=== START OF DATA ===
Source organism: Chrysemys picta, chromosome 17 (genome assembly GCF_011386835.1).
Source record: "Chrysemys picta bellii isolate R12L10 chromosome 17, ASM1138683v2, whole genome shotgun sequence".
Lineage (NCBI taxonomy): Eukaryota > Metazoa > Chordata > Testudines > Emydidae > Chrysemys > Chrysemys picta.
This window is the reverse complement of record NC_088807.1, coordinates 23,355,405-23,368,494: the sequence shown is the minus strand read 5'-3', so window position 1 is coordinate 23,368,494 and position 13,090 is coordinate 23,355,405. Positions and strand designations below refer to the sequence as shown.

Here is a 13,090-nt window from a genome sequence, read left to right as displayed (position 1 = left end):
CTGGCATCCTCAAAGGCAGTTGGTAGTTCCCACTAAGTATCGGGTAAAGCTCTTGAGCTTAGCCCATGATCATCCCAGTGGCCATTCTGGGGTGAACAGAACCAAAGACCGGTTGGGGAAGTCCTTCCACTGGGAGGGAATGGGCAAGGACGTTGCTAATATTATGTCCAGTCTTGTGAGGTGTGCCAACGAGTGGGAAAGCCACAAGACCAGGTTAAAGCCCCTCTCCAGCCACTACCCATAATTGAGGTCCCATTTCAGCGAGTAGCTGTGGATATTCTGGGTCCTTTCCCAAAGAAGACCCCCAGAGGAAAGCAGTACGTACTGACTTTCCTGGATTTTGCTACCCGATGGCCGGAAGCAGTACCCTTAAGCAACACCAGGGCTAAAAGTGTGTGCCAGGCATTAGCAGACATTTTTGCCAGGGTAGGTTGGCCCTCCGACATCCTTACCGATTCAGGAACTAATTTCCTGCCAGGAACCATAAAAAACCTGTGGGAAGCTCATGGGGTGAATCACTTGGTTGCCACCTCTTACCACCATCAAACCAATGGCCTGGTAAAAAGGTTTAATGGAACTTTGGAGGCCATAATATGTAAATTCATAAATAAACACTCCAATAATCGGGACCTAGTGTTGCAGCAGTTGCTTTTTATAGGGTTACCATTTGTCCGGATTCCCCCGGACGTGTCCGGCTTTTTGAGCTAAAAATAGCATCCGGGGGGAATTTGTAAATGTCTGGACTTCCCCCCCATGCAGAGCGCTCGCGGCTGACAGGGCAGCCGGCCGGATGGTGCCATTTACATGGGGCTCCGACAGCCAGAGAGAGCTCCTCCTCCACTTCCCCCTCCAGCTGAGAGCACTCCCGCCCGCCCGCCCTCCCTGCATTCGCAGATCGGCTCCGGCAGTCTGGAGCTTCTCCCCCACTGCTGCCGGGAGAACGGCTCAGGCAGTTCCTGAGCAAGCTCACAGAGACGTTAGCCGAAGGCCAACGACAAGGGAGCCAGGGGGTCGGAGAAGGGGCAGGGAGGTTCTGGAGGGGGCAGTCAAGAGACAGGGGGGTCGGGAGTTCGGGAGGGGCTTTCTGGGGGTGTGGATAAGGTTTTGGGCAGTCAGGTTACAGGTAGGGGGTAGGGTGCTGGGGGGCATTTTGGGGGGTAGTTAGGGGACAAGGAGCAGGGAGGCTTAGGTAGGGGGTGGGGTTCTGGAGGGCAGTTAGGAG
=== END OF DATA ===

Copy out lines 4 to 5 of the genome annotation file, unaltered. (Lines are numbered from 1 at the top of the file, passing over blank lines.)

This window is the reverse complement of record NC_088807.1, coordinates 23,355,405-23,368,494: the sequence shown is the minus strand read 5'-3', so window position 1 is coordinate 23,368,494 and position 13,090 is coordinate 23,355,405. Positions and strand designations below refer to the sequence as shown.

Here is a 13,090-nt window from a genome sequence, read left to right as displayed (position 1 = left end):